Women in the Army have the highest risk of being sexually assaulted at Forts Hood, Bliss, Riley, Campbell, and Carson, in that order. 

A new study released on Friday by the RAND Corporation looked at the risk of sexual assault and harassment for soldiers in the Army between August 2017 and July 2018 and found “considerable variation” for the risk to women at certain bases. Researchers said the average total sexual assault risk for Army women was 5.8% — meaning an estimated 5.8% of female soldiers were assaulted during that time — but several Army posts had a higher-than-average risk for women. 

Army photo
Screenshot from RAND Corporation study, “Organizational Characteristics Associated with Risk of Sexual Assault and Sexual Harassment in the U.S. Army.

At Fort Hood, Texas, for example, the study estimated that of the 5,883 women serving there between August 2017 and July 2018, roughly 1 in 12 were sexually assaulted — around 8.4%. Meanwhile, the Pentagon had the lowest risk of sexual assault for women which could be explained by the age and rank of the women typically assigned to the Pentagon versus those at Fort Hood, according to the study.

“It is likely that women at the Pentagon are, on average, older, more senior-ranking, more highly educated, and might have other personnel characteristics associated with lower total sexual assault risk,” the study says.

The average risk of sexual assault for men during this same timeframe was 0.64%. One Army post, Baumholder H. D. Smith Barracks in Germany, had “a high probability” of having a greater-than-average sexual assault risk for men.

The researchers also ranked Army posts through another method, looking at the adjusted sexual assault and harassment risk, in which they compared posts with similar soldier demographics. While some of the installations with the highest adjusted risk of assault for women are different than the total risk, Fort Hood and Fort Bliss are still the top two installations that pose the highest risk for women.

It’s not particularly surprising that Fort Hood is at the top of the list; it’s the Army’s largest post, and  an independent panel’s review of the installation last year put a spotlight on its harmful culture toward women. The review found a “clearly identified high risk” of sexual assault for women that was “known or should have been known by command leadership at all echelons.” 

“Numerous female soldiers reported that it is a daily battle to get through the day without allowing the multiple advances from male soldiers upset them. They explained that male soldiers routinely, openly, aggressively and relentlessly approach female soldiers,” the Fort Hood Independent Review Committee’s report said.

The report forced self-reflection among Army leaders. Although it looked at Fort Hood specifically, it was widely acknowledged in the Army that the same problems at Fort Hood were likely present at other installations throughout the force. Since then, the Army has vowed to overhaul its sexual harassment/assault response and prevention program and relentlessly messaged the “This is My Squad” initiative from Sgt. Maj. of the Army Michael Grinston, which is meant to improve unit culture.

Unsurprisingly, unit culture plays a huge part in the risk of assault or harassment. The RAND study says positive unit climate is associated with lower risk of assault and harassment against men and women.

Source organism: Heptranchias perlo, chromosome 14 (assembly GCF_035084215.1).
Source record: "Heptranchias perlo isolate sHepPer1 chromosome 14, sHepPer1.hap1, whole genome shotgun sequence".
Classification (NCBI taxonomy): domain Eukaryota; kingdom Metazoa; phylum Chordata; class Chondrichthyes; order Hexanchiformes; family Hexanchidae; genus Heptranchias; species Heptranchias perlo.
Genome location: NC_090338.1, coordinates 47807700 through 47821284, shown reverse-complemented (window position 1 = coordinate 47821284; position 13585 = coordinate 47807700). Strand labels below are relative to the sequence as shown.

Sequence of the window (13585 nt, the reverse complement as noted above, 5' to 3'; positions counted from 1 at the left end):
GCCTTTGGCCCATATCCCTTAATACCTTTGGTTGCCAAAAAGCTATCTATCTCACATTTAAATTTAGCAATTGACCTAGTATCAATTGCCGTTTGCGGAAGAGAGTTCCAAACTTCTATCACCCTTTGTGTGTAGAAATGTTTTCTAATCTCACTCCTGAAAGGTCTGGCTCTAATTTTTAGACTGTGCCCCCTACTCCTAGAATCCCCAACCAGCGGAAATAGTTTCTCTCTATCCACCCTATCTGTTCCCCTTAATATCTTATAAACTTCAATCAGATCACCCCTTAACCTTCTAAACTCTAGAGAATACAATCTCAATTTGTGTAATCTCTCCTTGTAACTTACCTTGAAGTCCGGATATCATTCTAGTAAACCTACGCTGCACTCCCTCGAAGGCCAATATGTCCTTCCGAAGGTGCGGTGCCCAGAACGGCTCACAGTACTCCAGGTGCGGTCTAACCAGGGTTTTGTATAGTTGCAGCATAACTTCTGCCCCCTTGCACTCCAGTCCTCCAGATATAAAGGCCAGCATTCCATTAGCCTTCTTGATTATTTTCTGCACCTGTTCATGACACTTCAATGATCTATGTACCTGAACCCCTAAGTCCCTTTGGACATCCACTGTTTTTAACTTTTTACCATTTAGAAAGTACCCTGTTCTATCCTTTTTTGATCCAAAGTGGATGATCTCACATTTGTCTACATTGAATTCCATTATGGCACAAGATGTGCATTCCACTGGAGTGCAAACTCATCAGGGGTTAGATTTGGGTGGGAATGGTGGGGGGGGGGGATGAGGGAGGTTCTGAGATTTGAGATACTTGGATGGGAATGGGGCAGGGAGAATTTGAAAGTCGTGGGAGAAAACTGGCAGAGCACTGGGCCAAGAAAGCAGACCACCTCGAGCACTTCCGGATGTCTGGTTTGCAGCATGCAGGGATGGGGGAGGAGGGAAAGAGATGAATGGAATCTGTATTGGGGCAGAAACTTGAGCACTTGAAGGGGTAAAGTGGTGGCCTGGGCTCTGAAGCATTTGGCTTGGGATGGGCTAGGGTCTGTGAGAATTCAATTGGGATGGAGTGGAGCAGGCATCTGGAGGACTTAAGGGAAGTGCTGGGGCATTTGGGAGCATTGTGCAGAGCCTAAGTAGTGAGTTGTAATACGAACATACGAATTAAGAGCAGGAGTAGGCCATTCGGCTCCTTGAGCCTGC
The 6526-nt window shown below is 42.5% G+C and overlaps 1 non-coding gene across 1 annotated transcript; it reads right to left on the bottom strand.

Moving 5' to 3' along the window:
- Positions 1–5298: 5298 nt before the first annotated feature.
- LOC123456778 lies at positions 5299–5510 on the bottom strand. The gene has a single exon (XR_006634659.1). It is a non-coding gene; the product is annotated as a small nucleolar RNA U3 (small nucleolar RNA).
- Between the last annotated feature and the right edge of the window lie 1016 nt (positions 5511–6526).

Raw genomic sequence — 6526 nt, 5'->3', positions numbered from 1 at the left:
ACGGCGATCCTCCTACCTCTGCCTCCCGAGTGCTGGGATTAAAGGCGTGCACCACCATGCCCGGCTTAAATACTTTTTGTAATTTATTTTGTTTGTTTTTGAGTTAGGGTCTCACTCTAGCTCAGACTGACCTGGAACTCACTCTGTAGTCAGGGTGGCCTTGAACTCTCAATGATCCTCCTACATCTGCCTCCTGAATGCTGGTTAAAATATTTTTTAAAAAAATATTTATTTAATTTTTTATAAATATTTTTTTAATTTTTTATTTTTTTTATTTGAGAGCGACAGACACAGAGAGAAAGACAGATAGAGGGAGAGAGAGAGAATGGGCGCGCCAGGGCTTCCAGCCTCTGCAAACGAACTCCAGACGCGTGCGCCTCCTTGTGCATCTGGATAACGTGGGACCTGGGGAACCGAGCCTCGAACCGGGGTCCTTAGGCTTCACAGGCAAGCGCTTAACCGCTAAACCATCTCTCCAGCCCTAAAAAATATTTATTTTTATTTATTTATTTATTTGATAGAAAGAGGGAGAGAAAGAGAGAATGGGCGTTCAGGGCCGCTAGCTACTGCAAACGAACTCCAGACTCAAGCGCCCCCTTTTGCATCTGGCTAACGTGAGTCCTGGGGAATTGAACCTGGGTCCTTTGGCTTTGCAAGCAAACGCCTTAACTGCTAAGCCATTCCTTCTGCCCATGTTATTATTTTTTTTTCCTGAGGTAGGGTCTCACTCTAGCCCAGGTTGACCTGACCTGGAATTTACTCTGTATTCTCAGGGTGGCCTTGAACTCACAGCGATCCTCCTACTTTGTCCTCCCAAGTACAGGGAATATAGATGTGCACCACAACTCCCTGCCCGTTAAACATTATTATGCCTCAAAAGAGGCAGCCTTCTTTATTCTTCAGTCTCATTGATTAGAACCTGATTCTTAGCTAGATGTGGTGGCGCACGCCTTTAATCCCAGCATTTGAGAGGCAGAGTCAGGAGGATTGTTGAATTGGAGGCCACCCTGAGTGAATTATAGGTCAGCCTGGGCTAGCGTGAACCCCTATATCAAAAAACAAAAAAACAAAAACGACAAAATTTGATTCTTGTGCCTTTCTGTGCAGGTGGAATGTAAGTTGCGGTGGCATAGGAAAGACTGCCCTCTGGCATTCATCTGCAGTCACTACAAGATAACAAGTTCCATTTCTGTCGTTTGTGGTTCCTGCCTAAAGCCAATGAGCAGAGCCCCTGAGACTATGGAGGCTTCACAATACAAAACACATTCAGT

Other factors that contributed to the risk of sexual assault for women were the number of civilians at their installation, their age, and career field. Women in field artillery, for example, had the highest risk of sexual assault compared to women in recruiting and counseling, which had the lowest risk of assault.

The study also looked at risk of sexual harassment which is predictably “highly correlated” with sexual assault risk. Of the seven installations with highest risk of sexual harassment for women, five also had the highest risk of assault. There was an average risk of sexual harassment of 24.4% for women during 2018. The posts with highest risk were Forts Hood, Bliss, Stewart, Campbell, and Riley. 

Men saw a 6.5% risk of harassment during the same time period, with the risk being highest at Baumholder H. D. Smith Barracks.

Ultimately, the study encouraged the Army to use the data it found to focus its prevention efforts.t said the Army may benefit more from “closely monitoring sexual harassment risk as an early warning indicator of sexual assault risk.” Sexual harassment, the study explained, “often occurs in public or in larger groups of soldiers,” which means there is a greater possibility of soldiers being able to provide more information about it than there is for sexual assault. 

Studying sexual harassment risk “is likely easier, cheaper, and potentially faster than measuring sexual assault risk,” the study said. “And it could provide nearly all of the information about sexual assault risk that is needed to develop tailored intervention programs.” 

The study also suggested that the Army consider “climate-improvement interventions” for installations and commands with high risk of assault and harassment, because “where the unit and leadership climate is better, soldiers face lower sexual assault risk and lower sexual harassment risk.” 

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Featured image: Soldiers stand in formation prior to a promotion ceremony during pre-deployment training at Fort Hood, Texas. (U.S. Army National Guard/Sgt. Lisa Crawford)